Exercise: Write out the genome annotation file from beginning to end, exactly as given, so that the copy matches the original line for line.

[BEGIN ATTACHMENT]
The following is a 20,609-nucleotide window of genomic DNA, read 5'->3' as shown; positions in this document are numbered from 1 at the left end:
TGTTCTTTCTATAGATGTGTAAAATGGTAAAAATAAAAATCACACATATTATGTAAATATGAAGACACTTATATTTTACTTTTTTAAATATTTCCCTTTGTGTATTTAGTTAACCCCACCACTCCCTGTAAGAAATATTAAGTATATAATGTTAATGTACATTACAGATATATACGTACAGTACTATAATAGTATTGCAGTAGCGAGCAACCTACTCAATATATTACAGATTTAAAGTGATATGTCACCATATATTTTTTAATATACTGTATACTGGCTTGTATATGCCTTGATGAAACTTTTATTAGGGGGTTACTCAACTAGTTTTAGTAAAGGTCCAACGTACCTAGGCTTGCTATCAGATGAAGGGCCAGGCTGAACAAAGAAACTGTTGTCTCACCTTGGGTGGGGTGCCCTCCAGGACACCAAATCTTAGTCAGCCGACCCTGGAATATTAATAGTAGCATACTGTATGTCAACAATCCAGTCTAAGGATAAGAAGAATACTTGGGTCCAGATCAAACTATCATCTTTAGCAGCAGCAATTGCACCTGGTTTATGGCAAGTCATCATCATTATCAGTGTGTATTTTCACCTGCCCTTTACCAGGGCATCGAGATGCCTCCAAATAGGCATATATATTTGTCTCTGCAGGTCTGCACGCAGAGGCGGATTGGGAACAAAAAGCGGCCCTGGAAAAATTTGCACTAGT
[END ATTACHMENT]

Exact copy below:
The following is a 20,609-nucleotide window of genomic DNA, read 5'->3' as shown; positions in this document are numbered from 1 at the left end:
TGTTCTTTCTATAGATGTGTAAAATGGTAAAAATAAAAATCACACATATTATGTAAATATGAAGACACTTATATTTTACTTTTTTAAATATTTCCCTTTGTGTATTTAGTTAACCCCACCACTCCCTGTAAGAAATATTAAGTATATAATGTTAATGTACATTACAGATATATACGTACAGTACTATAATAGTATTGCAGTAGCGAGCAACCTACTCAATATATTACAGATTTAAAGTGATATGTCACCATATATTTTTTAATATACTGTATACTGGCTTGTATATGCCTTGATGAAACTTTTATTAGGGGGTTACTCAACTAGTTTTAGTAAAGGTCCAACGTACCTAGGCTTGCTATCAGATGAAGGGCCAGGCTGAACAAAGAAACTGTTGTCTCACCTTGGGTGGGGTGCCCTCCAGGACACCAAATCTTAGTCAGCCGACCCTGGAATATTAATAGTAGCATACTGTATGTCAACAATCCAGTCTAAGGATAAGAAGAATACTTGGGTCCAGATCAAACTATCATCTTTAGCAGCAGCAATTGCACCTGGTTTATGGCAAGTCATCATCATTATCAGTGTGTATTTTCACCTGCCCTTTACCAGGGCATCGAGATGCCTCCAAATAGGCATATATATTTGTCTCTGCAGGTCTGCACGCAGAGGCGGATTGGGAACAAAAAGCGGCCCTGGAAAAATTTGCACTAGT